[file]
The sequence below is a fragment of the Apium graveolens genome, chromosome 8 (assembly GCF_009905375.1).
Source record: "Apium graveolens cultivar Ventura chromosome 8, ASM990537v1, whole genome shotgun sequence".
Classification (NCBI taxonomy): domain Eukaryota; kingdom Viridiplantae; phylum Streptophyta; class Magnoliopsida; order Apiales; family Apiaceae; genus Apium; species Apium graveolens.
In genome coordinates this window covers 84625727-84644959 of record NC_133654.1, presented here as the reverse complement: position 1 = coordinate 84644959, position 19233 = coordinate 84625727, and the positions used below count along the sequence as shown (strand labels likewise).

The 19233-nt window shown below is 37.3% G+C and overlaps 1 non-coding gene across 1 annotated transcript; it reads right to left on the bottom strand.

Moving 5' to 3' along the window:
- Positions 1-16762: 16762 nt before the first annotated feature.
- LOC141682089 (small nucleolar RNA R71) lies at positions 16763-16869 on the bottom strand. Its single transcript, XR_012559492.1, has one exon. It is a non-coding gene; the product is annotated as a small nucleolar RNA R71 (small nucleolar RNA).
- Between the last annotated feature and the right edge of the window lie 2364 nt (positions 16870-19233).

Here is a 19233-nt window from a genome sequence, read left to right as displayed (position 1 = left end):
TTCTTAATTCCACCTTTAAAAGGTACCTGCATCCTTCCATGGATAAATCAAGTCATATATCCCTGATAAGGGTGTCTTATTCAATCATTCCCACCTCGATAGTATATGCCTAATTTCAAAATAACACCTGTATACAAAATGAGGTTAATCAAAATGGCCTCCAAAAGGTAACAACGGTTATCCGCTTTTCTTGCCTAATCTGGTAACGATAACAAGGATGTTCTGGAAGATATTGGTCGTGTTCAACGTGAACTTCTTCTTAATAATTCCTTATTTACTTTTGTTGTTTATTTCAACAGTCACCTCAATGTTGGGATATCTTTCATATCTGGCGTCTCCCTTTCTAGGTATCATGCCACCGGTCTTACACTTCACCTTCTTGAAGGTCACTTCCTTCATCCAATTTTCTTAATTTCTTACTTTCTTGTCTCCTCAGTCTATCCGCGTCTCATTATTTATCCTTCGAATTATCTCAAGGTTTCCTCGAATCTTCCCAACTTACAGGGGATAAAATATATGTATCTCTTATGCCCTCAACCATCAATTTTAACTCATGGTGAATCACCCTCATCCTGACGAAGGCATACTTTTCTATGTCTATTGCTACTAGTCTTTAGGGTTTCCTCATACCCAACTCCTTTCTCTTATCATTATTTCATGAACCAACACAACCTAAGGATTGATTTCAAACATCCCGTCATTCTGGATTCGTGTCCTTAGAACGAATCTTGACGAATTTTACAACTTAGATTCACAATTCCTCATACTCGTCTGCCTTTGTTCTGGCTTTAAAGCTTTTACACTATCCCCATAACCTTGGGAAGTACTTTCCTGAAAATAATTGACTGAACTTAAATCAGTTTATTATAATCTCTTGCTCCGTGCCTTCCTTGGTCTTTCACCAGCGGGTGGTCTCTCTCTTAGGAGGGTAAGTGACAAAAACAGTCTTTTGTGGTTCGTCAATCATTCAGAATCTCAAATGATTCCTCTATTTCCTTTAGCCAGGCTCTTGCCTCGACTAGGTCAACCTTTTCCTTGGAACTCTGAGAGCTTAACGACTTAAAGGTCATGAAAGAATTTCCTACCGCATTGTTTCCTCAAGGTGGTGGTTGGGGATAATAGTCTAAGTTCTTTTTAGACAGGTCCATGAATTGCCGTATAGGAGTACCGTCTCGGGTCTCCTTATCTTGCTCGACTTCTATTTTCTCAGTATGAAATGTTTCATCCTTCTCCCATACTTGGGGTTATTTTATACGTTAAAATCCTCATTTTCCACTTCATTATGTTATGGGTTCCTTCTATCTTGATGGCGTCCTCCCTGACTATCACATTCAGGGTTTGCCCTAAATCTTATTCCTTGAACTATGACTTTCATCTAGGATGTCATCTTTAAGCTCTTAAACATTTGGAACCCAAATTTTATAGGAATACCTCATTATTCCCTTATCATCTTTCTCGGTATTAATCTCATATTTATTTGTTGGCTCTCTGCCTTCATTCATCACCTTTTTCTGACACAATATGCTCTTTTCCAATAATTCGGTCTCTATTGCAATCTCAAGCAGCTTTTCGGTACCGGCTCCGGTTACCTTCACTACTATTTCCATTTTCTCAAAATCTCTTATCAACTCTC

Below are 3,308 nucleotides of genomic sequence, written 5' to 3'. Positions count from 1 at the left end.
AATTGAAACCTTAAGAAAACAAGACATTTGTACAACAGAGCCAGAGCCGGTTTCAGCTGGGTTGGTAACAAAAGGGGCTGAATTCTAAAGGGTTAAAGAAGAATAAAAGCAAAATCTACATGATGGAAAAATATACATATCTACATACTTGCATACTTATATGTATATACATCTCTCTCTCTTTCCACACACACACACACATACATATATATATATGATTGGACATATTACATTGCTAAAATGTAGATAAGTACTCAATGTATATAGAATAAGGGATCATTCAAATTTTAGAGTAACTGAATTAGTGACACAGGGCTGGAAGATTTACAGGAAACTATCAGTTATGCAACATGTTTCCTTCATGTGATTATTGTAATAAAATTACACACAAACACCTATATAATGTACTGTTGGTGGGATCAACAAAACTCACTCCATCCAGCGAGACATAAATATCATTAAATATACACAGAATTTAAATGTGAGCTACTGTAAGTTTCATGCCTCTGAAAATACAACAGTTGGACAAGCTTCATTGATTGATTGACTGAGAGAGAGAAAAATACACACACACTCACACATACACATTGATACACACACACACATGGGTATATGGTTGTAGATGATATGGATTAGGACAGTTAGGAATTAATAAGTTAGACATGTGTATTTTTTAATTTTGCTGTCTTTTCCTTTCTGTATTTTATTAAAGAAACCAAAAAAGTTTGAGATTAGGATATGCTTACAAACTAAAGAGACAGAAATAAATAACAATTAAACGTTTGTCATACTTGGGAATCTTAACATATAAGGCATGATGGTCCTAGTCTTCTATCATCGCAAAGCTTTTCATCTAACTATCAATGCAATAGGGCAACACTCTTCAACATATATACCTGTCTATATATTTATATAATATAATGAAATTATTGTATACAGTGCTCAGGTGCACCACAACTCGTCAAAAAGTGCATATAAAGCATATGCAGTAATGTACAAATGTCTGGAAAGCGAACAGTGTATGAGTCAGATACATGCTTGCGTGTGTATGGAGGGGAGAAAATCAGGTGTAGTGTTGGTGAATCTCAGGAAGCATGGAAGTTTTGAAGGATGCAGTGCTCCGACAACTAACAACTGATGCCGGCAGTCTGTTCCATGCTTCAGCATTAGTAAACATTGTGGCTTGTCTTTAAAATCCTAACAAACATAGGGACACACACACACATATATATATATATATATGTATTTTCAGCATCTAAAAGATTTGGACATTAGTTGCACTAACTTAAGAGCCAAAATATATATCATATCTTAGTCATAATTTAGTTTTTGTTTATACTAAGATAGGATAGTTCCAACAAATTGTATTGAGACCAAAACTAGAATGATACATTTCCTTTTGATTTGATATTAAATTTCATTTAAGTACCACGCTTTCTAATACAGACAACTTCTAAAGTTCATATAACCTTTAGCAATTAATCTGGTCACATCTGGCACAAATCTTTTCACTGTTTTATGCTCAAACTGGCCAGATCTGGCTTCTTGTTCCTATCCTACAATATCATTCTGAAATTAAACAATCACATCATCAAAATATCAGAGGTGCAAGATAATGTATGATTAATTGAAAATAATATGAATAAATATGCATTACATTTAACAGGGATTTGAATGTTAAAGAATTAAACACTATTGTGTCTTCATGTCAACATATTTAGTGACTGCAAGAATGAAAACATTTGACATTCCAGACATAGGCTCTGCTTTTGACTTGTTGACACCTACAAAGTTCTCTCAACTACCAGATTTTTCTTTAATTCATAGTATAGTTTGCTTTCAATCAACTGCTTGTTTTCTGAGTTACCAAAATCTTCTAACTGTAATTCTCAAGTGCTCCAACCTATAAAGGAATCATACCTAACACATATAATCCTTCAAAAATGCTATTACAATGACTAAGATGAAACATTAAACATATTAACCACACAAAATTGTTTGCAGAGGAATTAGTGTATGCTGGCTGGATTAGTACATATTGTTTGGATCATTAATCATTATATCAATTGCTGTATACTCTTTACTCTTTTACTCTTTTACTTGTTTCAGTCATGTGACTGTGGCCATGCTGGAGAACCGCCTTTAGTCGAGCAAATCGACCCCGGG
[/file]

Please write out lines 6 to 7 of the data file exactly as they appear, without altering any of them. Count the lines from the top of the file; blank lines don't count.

Moving 5' to 3' along the window:
- Positions 1-16762: 16762 nt before the first annotated feature.